Then what we did is we randomly allocated 100 people to each one of these changes with the idea being we would track them for three months, and for three months we'd see which of these changes resulted in the most average weight loss per month. We also asked some other things too, but that's what we were interested in.
The basic thing we did was we gave people a calendar they could print off on their computer, that all they had to was if they did their change, let's say we assigned them to the use tall skinny glasses instead of short wide glasses; if at dinner time, just at dinner time they used a tall skinny glass, on Monday they could put a check. If they did it on Tuesday they could put a check for Tuesday. If they did it on Wednesday they could do a check on Wednesday. If they ate out on Thursday, they didn't put a check and so on. Then we did a pre-post self-reported weight, well being, some biomarkers, absenteeism, and the specific results aren't as interesting as what we found after that.
Here's kind of what we found, is that these aren't people who were necessarily dieting, and this is the average person so a whole bunch of people aren't complying. They sign up for it and then they kind of out for to the all you can buffet. So this is what goes on.
If we look at the one that had the biggest impact, it was kind of wasteful, leave some food remaining on your plate. The typical person assigned to that condition ended up losing about 2.1 pounds per month. Not a lot but that would be about 24 pounds over a year if they kept it up just by making a passive change. Use a salad plate or a 10" plate for your dinner plate, they lost about two pounds, and it goes down. What's crazy is that at least for five of these things people actually--if they did them they actually gained weight.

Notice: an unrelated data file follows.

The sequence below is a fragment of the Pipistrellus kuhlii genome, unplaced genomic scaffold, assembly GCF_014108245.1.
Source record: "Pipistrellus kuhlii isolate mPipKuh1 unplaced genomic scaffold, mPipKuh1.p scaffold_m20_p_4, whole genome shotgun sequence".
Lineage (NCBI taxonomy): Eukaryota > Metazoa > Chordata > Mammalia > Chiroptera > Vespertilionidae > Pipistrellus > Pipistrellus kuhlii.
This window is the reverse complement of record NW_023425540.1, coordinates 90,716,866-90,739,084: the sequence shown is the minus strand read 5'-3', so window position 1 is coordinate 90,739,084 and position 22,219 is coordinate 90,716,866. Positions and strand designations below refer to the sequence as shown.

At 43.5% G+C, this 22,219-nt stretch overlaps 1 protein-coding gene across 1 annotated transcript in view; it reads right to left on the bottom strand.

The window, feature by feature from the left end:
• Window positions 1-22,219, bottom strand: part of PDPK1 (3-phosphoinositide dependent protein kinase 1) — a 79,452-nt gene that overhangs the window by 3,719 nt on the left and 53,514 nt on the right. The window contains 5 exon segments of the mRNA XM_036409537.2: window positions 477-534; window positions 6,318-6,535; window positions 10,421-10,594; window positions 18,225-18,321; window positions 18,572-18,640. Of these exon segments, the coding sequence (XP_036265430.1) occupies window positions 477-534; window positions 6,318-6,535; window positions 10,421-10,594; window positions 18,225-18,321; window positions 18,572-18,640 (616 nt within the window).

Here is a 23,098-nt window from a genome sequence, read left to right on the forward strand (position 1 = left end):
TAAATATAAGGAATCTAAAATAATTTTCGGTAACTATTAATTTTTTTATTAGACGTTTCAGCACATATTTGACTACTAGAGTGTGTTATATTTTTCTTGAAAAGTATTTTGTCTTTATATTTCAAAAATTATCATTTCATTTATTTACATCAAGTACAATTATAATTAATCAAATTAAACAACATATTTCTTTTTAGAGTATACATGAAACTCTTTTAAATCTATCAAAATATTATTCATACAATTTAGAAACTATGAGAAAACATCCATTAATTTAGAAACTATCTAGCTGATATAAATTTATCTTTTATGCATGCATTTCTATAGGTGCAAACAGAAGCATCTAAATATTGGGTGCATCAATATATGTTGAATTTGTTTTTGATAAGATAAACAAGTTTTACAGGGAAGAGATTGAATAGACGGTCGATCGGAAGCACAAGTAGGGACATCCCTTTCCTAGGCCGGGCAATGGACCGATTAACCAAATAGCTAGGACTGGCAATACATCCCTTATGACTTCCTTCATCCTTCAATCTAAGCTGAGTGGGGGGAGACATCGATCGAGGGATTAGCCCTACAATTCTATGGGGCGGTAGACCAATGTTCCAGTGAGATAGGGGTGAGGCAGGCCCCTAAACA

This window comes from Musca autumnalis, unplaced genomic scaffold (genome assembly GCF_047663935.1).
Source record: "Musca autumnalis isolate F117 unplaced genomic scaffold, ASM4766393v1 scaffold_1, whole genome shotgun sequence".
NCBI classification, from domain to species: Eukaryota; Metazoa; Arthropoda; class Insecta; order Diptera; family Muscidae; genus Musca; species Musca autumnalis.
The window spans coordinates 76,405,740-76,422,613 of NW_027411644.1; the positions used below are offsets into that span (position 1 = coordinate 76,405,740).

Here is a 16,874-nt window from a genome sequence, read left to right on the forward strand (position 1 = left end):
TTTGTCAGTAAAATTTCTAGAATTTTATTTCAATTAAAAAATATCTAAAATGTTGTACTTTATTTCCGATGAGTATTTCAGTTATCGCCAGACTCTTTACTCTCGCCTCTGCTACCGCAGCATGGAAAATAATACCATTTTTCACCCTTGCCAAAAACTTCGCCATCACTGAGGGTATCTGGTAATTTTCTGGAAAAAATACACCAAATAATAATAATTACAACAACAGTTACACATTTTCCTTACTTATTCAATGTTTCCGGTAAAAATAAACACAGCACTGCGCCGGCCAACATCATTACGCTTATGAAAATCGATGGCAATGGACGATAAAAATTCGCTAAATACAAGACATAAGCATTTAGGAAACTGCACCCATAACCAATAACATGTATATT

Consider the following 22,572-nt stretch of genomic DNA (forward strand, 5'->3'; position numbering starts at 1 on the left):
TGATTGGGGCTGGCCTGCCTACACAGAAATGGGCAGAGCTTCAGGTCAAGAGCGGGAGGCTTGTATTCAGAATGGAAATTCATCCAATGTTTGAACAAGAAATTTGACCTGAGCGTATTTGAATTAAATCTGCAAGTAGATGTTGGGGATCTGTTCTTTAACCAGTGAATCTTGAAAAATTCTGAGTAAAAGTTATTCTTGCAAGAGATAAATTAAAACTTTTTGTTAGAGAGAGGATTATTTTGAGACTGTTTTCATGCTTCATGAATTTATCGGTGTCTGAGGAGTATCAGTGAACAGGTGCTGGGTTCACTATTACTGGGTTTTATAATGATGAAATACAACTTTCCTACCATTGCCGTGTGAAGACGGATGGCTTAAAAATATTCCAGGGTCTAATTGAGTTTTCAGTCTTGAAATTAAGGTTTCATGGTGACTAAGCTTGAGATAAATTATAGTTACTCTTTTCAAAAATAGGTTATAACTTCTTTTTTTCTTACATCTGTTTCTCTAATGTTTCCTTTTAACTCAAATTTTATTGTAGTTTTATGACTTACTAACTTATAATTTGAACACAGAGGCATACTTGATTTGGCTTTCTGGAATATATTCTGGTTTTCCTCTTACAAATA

Now that's not what lab studies show, but they actually gained weight in the same way that the person eating at Subway was eating a whole lot more then they believed they were. Kind of what was happening here was a very commonly recommended thing is to eat a hot meal, like eat oatmeal as a hot breakfast alternative.
What we found is that if people did that they actually ended up gaining a little bit more weight. What's sort of confounding here is there's a .73 correlation between compliance reported weight loss, meaning it doesn't really matter how seriously you did these things, if you just did it you're bound to lose weight. It didn't even matter if you even did it very seriously. If you did it, it seemed to work. The more mindless or convenient the change is, the higher the compliance was, and monthly weight loss was non-linear over the three months.
Here's what's crazy: the first month the people would lose a little bit of weight, the next month they've used--lose a little bit of the weight, but for some sub-segment of the population the third month they lost a boatload. Now this was very puzzling and we couldn't figure out from the data why this happened, but I think the answer came to me when I was giving a talk about a year ago. Does anybody want to guess why there would be for some group of people a very non-linear--why they would lose a whole lot more their third month then subsequent months than they did their first two?
Dr. Brian Wansink: Yeah, that is exactly right. It seems that there's this ripple effect that happens. They do this, it works for a couple months, they say well I'm not losing 60 pounds a day but I--things don't feel as tight as they did a couple months ago, let me try something else. There's almost an empowerment that happens. Here's what's bizarre.
I had this--I'm going to show a couple pictures of a couple people here, they said it was okay to do this, but I was giving a talk in Denver just about a year ago. This woman comes up to me, they had a reception afterwards and this woman comes up to me and she says you know what--she's a dietician, she goes, my husband and I we made a change about 11 months ago and we made one small change, as a result I lost about 35 pounds, my husband lost about 50 pounds. I was like wow, what was the change made, because that's not unheard of but, that's fairly dramatic, that's about twice what you kind of expect.
She says, well we both came up with this idea of using what we call--we never sat down for lunch or dinner unless there was both a fruit and a vegetable on the table. You go, come on, how is that going to do anything? Well what do you think having a fruit and vegetable on a table caused to happen?
Dr. Brian Wansink: They ate the fruit and vegetable even though that wasn't even a requirement.